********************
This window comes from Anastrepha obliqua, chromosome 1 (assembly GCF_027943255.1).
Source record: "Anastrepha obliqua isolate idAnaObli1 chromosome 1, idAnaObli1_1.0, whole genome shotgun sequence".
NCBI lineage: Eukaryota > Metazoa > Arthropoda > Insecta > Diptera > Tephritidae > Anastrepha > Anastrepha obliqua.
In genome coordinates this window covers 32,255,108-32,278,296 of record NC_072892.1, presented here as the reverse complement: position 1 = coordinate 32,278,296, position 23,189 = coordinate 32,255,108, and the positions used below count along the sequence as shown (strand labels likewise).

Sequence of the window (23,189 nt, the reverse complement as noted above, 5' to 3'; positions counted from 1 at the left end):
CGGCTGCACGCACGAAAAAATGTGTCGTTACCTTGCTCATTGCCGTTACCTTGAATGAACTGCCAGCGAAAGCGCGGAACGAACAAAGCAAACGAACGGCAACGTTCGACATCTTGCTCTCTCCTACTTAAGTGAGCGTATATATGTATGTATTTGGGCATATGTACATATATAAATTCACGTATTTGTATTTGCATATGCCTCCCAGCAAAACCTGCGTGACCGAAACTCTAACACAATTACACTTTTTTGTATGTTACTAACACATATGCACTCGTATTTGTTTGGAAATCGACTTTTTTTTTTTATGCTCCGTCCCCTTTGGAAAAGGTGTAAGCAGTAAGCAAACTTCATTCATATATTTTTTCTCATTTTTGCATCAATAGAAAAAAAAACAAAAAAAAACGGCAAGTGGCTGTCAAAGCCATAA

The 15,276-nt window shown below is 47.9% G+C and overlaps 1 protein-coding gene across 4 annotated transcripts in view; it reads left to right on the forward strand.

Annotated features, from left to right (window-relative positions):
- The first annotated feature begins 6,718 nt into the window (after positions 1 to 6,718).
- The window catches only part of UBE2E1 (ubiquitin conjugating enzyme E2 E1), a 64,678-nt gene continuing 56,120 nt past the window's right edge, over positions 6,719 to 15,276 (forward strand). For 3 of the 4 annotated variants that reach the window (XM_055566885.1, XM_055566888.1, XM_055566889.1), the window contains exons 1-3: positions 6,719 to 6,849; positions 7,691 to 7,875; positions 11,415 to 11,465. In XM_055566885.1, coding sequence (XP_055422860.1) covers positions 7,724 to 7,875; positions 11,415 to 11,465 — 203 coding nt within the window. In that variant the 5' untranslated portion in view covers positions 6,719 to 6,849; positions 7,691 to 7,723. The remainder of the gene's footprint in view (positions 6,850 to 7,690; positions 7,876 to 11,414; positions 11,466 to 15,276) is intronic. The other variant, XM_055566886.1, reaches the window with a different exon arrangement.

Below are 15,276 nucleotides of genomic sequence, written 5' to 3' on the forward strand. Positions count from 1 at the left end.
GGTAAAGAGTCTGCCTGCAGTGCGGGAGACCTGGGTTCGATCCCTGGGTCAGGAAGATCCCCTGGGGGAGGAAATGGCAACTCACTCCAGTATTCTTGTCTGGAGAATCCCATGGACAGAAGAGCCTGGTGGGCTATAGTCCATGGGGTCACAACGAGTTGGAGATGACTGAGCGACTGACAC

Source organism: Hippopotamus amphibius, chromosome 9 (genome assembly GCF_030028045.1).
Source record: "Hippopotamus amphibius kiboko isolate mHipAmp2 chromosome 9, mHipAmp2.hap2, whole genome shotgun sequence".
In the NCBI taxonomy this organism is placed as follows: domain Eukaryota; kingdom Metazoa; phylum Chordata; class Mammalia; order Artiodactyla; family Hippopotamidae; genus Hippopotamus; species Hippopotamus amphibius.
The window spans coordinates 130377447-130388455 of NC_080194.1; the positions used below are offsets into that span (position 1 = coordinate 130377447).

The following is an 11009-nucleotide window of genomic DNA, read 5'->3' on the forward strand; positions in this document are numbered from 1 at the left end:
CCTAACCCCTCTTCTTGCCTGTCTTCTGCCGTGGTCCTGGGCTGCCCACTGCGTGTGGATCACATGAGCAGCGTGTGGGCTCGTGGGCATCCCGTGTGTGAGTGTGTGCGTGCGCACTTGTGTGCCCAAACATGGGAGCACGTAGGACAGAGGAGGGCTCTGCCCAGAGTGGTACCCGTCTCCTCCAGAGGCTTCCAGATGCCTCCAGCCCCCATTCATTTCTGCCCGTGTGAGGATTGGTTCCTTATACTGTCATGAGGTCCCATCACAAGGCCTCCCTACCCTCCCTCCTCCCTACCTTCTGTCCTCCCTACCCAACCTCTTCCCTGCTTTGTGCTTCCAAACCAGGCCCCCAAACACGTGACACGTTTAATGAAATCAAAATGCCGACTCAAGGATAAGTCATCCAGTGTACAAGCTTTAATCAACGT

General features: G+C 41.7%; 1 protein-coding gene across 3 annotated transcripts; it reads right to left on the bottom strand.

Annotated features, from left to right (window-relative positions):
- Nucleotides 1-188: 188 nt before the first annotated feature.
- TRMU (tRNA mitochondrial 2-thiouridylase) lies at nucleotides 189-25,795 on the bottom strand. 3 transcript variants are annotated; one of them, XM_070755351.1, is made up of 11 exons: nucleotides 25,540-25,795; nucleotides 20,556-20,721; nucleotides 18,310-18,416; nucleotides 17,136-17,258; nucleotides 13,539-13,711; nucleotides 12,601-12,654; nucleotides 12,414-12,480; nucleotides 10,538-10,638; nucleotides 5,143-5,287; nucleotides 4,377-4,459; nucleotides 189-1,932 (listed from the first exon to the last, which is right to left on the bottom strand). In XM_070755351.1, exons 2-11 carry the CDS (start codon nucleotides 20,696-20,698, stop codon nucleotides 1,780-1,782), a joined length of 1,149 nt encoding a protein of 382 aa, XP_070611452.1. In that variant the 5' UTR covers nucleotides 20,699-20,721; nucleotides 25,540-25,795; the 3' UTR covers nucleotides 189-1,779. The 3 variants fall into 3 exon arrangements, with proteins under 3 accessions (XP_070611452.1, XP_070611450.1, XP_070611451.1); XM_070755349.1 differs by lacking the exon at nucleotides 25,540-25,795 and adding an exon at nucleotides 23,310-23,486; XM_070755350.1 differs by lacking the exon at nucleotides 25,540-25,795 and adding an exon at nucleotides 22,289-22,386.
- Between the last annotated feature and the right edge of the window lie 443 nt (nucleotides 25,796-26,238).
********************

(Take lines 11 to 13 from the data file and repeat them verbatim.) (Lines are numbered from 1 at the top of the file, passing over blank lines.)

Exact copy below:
Below are 15,276 nucleotides of genomic sequence, written 5' to 3' on the forward strand. Positions count from 1 at the left end.
GGTAAAGAGTCTGCCTGCAGTGCGGGAGACCTGGGTTCGATCCCTGGGTCAGGAAGATCCCCTGGGGGAGGAAATGGCAACTCACTCCAGTATTCTTGTCTGGAGAATCCCATGGACAGAAGAGCCTGGTGGGCTATAGTCCATGGGGTCACAACGAGTTGGAGATGACTGAGCGACTGACAC

Source organism: Hippopotamus amphibius, chromosome 9 (genome assembly GCF_030028045.1).